Treatment of displaced intracapsular hip fractures in older patients

BMJ 2010; 340 doi: http://dx.doi.org/10.1136/bmj.c2810 (Published 11 June 2010) Cite this as: BMJ 2010;340:c2810
  1. Jan Erik Madsen, professor of orthopaedic trauma
  1. 1Orthopaedic Department, Oslo University Hospital, Ullevaal, 0407 Oslo, Norway
  1. j.e.madsen{at}medisin.uio.no

    Total hip arthroplasty is preferable to hemiarthroplasty in healthy patients

    In the linked systematic review (doi:10.1136/bmj.c2332), Hopley and colleagues compare outcomes after total hip replacement versus hemiarthroplasty when treating displaced femoral neck fractures in older patients.1 Hip fractures cause considerable death and disability in elderly people. Worldwide, 1.6 million new hip fractures occurred in 2000, and these accounted for the loss of 2.35 million disability adjusted life years (DALYs) annually and 1.4% of the burden of disease in women in the Western world.2 The incidence of hip fractures is estimated to rise to more than six million in 2050, around half of which will be femoral neck fractures.3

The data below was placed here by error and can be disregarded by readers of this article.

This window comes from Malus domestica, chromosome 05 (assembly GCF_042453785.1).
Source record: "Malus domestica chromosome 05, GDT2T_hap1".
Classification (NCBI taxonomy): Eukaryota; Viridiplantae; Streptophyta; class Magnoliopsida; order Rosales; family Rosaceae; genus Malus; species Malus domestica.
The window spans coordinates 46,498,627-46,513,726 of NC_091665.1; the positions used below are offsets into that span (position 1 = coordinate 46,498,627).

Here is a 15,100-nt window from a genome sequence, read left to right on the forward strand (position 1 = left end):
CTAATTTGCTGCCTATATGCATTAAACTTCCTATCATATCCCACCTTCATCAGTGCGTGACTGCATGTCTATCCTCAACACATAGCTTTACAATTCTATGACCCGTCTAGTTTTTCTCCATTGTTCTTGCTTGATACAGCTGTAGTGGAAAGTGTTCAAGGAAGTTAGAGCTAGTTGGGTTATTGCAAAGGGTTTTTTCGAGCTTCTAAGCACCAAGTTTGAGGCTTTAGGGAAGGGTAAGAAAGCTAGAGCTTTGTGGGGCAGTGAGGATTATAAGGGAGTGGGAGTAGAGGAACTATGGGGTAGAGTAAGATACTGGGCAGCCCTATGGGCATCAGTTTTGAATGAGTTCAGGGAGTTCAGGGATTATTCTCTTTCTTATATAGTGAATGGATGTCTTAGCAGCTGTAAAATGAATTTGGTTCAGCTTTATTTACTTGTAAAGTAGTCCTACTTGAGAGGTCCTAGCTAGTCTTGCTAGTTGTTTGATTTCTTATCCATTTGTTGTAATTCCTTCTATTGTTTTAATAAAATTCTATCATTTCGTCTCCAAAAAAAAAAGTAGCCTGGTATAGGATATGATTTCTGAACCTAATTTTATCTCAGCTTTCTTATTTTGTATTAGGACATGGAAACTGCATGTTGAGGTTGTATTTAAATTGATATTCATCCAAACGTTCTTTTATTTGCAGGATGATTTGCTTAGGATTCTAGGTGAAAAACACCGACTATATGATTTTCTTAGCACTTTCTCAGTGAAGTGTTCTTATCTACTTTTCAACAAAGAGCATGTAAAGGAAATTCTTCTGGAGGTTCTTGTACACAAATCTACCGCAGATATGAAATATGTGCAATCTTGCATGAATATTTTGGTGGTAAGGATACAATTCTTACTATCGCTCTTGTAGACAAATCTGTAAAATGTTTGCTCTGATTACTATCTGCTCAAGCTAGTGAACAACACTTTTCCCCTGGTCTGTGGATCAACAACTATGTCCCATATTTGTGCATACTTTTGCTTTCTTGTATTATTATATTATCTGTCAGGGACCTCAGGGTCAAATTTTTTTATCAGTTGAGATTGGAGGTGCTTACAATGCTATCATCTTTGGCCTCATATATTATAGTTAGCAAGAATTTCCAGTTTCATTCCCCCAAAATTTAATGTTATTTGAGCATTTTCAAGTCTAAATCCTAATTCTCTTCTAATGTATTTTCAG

Displaced femoral neck fractures in elderly people are treated by internal fixation or prosthetic replacement, with either a hemiarthroplasty replacing the femoral head and neck or a total hip arthroplasty which also includes acetabular replacement. These treatments are associated with different complication rates, function, and independency of living. Hemiarthroplasty produces consistently better function than internal fixation,4 5 6 and lower reoperation rates (10% v 40%).7 No significant differences …

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